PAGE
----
Director Mario Monicelli said that he liked to tell stories about a group of people who reached beyond their means and failed in the process. Comedy predicated on such a premise usually invites viewers to laugh at the characters and often to wallow in their humiliation. Monicelli certainly wants us to laugh both at and with the working class heroes in “The Organizer” (1963), but he always treats them with a sense of affection and dignity, no matter how foolish they sometimes may act. Some may be vain, some may not be so bright, but they don’t fail because of their shortcomings; they fail because they’re playing a game that’s rigged against them from the start. And that creates an instant sense of kinship, the nobility of the good and futile fight.
In late 19th century Turin, a group of textile factory workers become fed up with labor conditions, and are willing to put up a fight to improve their lot. Their bosses, of course, have no intention of caving into their outrageous demands: they want their work day reduced from fourteen hours to a mere thirteen, and they want more than a few minutes for lunch. Insanity! The pool of desperate workers in Italy is large, and the lords of industry believe they merely have to wait out the uprising because the poor don’t have the resources for a long siege. They’re right, of course.
The script (co-written by Monicelli and the famous team of Age & Scarpelli) seems more like the outline for an earnest neo-realist drama than a comedy, but Monicelli had already founded his own brand of humor that came to be known as commedia all’italiana. The style often features broad comic performances against a background of despair and defeatism; these were not comedies with happy endings which seems to be a contradiction. But viewers found they could enjoy watching the flawed, likable characters as they were put through their paces and made the best of the moment even when victory was clearly out of reach.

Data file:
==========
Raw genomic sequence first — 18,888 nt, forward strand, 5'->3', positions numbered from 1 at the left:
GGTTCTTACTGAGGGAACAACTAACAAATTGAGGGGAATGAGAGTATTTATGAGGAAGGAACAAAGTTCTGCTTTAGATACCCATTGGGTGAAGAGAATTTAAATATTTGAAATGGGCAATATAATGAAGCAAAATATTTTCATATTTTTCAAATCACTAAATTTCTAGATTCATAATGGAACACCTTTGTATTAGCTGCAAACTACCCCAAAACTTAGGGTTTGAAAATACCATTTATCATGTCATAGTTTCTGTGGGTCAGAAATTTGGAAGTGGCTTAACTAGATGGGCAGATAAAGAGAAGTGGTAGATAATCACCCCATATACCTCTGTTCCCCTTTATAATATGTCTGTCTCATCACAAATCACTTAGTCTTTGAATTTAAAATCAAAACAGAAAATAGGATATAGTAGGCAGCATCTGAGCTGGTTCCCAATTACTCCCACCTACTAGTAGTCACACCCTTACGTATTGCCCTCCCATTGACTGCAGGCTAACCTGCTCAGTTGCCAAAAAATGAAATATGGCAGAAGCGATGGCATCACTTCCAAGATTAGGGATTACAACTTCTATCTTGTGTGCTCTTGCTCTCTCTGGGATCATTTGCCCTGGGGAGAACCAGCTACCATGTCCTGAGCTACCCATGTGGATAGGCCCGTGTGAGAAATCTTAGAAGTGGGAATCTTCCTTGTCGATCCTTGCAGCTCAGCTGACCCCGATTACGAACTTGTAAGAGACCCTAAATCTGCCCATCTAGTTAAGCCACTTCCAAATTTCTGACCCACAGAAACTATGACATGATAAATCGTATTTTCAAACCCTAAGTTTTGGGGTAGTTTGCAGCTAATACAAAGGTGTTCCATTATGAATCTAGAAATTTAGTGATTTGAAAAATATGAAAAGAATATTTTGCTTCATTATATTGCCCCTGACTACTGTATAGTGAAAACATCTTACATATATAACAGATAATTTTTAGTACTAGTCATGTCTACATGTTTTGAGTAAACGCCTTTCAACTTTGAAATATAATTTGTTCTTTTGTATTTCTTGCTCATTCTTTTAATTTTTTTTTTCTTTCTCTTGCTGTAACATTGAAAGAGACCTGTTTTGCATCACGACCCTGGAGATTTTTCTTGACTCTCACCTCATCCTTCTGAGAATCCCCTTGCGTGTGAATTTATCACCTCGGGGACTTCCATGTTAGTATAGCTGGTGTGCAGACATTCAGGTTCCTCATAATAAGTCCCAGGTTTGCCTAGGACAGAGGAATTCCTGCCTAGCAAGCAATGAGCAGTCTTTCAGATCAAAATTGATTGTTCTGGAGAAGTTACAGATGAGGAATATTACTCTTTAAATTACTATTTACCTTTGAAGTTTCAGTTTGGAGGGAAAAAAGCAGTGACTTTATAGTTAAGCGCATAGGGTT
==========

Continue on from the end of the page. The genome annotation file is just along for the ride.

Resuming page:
In one of the film’s best sequences, the still-coalescing movement plans to walk out of work an hour early. One man agrees to blow the whistle so the rest have an excuse to leave, but when the boss just happens to show up at the wrong time, the plan falls to pieces. It’s a sign of things to come, but if the workers are considering packing it in after their first defeat, their spirits are bolstered by the arrival in town of a stranger. Part hobo/part communist firebrand, Professor Singaglia (Marcello Mastroianni) has all sorts of ideas on how to wage the resistance, and he feels no compunction about promoting these ideas to a group of townsfolk he has known for all of ten seconds. No need to sweat the details – the workers control the means of production!
It’s difficult to tell exactly what we’re supposed to make of Singaglia, and that’s both a strength and limitation of the film. Is he a fool playing with the fates of a group of people he has no connection to, or an idealist willing to sacrifice his libretyfor the good of the collective and for future workers everywhere? Despite being the uber-suave Marcello Mastroianni, Singaglia is certainly not a dashing figure. After delivering a feisty speech that motivates a room full of people to rush out to demonstrate with a song on their lips, his eyes widen as he spies a left-over sandwich. You can practically see the drool as he slowly inches closer to his crusty treasure, only to be interrupted by a returning worker who meekly asks for his lunch back.